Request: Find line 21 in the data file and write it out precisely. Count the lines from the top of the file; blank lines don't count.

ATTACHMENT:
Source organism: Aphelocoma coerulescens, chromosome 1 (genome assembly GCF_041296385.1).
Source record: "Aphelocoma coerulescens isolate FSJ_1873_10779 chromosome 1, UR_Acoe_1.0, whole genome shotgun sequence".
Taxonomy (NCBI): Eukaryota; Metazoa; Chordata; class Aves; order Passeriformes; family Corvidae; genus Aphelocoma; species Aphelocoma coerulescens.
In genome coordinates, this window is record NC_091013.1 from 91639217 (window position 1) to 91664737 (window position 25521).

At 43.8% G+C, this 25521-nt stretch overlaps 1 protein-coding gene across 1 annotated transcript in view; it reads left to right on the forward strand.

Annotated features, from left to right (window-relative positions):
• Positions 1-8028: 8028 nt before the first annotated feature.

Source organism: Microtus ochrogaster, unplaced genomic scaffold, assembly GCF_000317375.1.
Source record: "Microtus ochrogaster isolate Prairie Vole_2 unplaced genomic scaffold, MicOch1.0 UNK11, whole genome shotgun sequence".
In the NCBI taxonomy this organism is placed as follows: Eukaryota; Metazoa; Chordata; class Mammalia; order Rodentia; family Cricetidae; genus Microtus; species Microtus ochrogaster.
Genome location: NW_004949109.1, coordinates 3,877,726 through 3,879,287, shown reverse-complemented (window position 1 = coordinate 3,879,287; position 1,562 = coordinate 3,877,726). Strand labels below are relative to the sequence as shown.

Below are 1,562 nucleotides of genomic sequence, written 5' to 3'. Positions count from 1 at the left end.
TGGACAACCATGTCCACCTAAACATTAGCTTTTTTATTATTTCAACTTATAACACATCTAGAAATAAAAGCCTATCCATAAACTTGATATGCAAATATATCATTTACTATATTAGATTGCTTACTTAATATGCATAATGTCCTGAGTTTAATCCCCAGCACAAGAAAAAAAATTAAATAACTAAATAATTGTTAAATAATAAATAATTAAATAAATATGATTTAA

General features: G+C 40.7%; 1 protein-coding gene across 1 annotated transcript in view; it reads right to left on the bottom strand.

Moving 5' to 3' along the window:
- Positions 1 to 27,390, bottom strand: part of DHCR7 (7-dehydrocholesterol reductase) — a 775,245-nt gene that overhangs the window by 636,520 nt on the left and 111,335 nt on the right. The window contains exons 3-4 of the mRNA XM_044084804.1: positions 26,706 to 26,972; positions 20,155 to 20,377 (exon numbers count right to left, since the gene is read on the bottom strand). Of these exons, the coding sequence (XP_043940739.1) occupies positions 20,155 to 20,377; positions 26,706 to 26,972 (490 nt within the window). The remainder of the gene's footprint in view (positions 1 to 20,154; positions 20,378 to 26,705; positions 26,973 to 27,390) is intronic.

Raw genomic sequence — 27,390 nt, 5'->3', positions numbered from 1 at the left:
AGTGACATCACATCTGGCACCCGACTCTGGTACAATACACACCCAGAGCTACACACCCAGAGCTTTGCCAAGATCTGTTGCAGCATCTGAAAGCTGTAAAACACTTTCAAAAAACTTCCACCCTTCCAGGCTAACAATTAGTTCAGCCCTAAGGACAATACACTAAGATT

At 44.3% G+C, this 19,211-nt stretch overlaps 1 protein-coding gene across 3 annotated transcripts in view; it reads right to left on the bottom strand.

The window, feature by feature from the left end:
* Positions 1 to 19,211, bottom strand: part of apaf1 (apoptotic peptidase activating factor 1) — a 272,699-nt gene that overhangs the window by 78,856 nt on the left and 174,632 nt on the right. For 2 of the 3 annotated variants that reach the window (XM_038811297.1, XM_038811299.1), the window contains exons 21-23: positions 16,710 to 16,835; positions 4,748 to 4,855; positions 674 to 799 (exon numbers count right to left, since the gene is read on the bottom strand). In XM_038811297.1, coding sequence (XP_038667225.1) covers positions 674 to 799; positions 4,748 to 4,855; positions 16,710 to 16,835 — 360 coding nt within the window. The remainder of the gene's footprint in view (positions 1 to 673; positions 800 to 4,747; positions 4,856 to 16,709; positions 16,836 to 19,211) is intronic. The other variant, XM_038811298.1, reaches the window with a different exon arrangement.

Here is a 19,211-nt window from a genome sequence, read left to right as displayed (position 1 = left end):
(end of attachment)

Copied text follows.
* Positions 1 to 19,211, bottom strand: part of apaf1 (apoptotic peptidase activating factor 1) — a 272,699-nt gene that overhangs the window by 78,856 nt on the left and 174,632 nt on the right. For 2 of the 3 annotated variants that reach the window (XM_038811297.1, XM_038811299.1), the window contains exons 21-23: positions 16,710 to 16,835; positions 4,748 to 4,855; positions 674 to 799 (exon numbers count right to left, since the gene is read on the bottom strand). In XM_038811297.1, coding sequence (XP_038667225.1) covers positions 674 to 799; positions 4,748 to 4,855; positions 16,710 to 16,835 — 360 coding nt within the window. The remainder of the gene's footprint in view (positions 1 to 673; positions 800 to 4,747; positions 4,856 to 16,709; positions 16,836 to 19,211) is intronic. The other variant, XM_038811298.1, reaches the window with a different exon arrangement.